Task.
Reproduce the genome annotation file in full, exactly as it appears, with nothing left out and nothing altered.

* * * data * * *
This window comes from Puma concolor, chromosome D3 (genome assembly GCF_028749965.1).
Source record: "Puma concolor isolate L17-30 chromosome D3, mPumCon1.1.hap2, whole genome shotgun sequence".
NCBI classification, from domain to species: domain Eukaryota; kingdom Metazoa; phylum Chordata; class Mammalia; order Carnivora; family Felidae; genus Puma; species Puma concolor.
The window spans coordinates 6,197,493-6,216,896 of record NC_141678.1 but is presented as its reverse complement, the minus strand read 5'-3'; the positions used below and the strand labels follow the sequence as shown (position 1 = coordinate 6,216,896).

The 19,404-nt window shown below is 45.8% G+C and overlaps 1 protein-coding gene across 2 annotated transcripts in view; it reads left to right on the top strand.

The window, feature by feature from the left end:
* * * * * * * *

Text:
This window comes from Puma concolor, chromosome D3 (genome assembly GCF_028749965.1).
Source record: "Puma concolor isolate L17-30 chromosome D3, mPumCon1.1.hap2, whole genome shotgun sequence".
NCBI classification, from domain to species: domain Eukaryota; kingdom Metazoa; phylum Chordata; class Mammalia; order Carnivora; family Felidae; genus Puma; species Puma concolor.
The window spans coordinates 6,197,493-6,216,896 of record NC_141678.1 but is presented as its reverse complement, the minus strand read 5'-3'; the positions used below and the strand labels follow the sequence as shown (position 1 = coordinate 6,216,896).

The 19,404-nt window shown below is 45.8% G+C and overlaps 1 protein-coding gene across 2 annotated transcripts in view; it reads left to right on the top strand.

The window, feature by feature from the left end: